A 54-year-old elephant named Packy, who was celebrated as the oldest male Asian elephant in North America, was euthanized on Thursday at Oregon Zoo after suffering from tuberculosis.
The zoo’s decision, which followed outcry from animal activists, came three years after Packy and two other elephants at the Portland park were diagnosed with the highly infectious disease.
The zoo said in a statement that its “animal-care staff determined his quality of life and the safety of the herd was compromised by his illness.”
“We’d run out of options for treating him,” said Dr. Tim Storms, the zoo’s lead veterinarian.
About 5 percent of Asian elephants living in captivity in North America are believed to have TB, a bacterial disease that usually affects the lungs, according to a report released by the Centers for Disease Control and Prevention last year.
Packy and the other two elephants, one of which was his son Rama, were diagnosed with the disease in December 2013.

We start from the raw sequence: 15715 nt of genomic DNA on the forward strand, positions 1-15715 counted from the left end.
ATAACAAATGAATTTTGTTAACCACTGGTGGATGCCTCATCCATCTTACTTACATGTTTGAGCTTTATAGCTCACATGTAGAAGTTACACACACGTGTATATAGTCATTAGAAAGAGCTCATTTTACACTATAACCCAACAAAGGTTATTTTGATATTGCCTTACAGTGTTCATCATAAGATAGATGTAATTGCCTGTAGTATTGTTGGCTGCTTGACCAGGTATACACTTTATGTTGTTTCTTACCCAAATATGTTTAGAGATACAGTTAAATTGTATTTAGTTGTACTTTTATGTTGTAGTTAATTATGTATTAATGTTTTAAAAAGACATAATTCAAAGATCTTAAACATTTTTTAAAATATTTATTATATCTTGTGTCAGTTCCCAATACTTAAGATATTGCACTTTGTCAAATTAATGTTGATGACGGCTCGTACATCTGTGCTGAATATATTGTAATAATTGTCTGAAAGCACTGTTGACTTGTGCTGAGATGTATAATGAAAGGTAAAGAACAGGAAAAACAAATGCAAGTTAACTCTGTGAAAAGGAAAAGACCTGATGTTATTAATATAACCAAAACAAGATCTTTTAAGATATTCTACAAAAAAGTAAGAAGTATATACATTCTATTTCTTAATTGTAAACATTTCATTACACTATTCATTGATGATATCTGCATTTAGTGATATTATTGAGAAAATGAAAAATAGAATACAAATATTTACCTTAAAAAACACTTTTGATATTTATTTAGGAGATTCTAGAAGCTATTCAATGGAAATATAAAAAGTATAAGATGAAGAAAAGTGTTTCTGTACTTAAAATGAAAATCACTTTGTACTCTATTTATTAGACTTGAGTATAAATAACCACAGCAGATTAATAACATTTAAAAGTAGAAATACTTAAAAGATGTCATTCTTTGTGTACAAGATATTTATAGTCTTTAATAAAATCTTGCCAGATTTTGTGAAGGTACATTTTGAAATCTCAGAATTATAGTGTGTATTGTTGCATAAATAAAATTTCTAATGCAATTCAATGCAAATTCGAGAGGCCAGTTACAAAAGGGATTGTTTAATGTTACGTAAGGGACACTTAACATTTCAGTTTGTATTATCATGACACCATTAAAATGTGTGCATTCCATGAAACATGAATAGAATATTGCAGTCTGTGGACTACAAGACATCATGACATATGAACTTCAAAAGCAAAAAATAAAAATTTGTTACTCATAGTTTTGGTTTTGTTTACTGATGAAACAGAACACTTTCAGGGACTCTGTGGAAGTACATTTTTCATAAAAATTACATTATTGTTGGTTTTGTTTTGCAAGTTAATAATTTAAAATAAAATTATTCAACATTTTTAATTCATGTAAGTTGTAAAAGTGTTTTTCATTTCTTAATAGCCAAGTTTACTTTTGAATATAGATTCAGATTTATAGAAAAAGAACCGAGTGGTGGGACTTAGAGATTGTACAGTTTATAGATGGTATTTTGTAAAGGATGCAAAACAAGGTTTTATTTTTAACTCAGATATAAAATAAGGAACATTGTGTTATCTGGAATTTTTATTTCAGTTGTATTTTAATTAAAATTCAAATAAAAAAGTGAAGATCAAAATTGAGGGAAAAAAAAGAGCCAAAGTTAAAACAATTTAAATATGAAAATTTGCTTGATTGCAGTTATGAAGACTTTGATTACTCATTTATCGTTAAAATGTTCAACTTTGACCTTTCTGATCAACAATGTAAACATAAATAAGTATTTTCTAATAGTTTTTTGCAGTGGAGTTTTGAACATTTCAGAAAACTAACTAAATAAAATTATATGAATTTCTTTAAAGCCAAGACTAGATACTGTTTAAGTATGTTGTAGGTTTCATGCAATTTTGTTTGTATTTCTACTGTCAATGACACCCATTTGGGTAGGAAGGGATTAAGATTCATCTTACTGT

The CDC believe that the elephants contracted TB via human contact. During an investigation, a zoo volunteer was found to have been diagnosed with TB in 2012. Seven others working at the zoo who were later diagnosed with the disease had been within close contact of the animals.
Packy was treated for TB with antibiotics and showed no sign of the disease for several years after, the zoo said. The two other elephants that were diagnosed were also successfully treated, according to the zoo’s statement.
In fall 2016, however, Packy tested positive for a drug-resistant strain of TB. The zoo said it was “the first positive culture since Packy’s initial diagnosis in December 2013.”
“We had been feeling increasingly optimistic about Packy’s treatment regimen, and he had been tolerating it well, so this recent result was disappointing,” Storms said at the time.
Critics of the zoo’s decision to euthanize Packy suggested that as the animal didn’t show symptoms of the disease, he was put down to relieve a physical burden upon the zoo.
Packy had to be separated from the other elephants, according to the zoo, and kept 100 feet away from the public for a year after starting treatment.
Storms stressed that it was challenging to treat Packy effectively due to his old age. Asian elephants do not typically live beyond 50.
“The remaining treatments involved side effects that would have been very hard on Packy with no guarantee of success, plus a risk of creating further resistance,” he said. “None of us felt it would be right to do that. But without treatment, his TB would have continued to get worse.”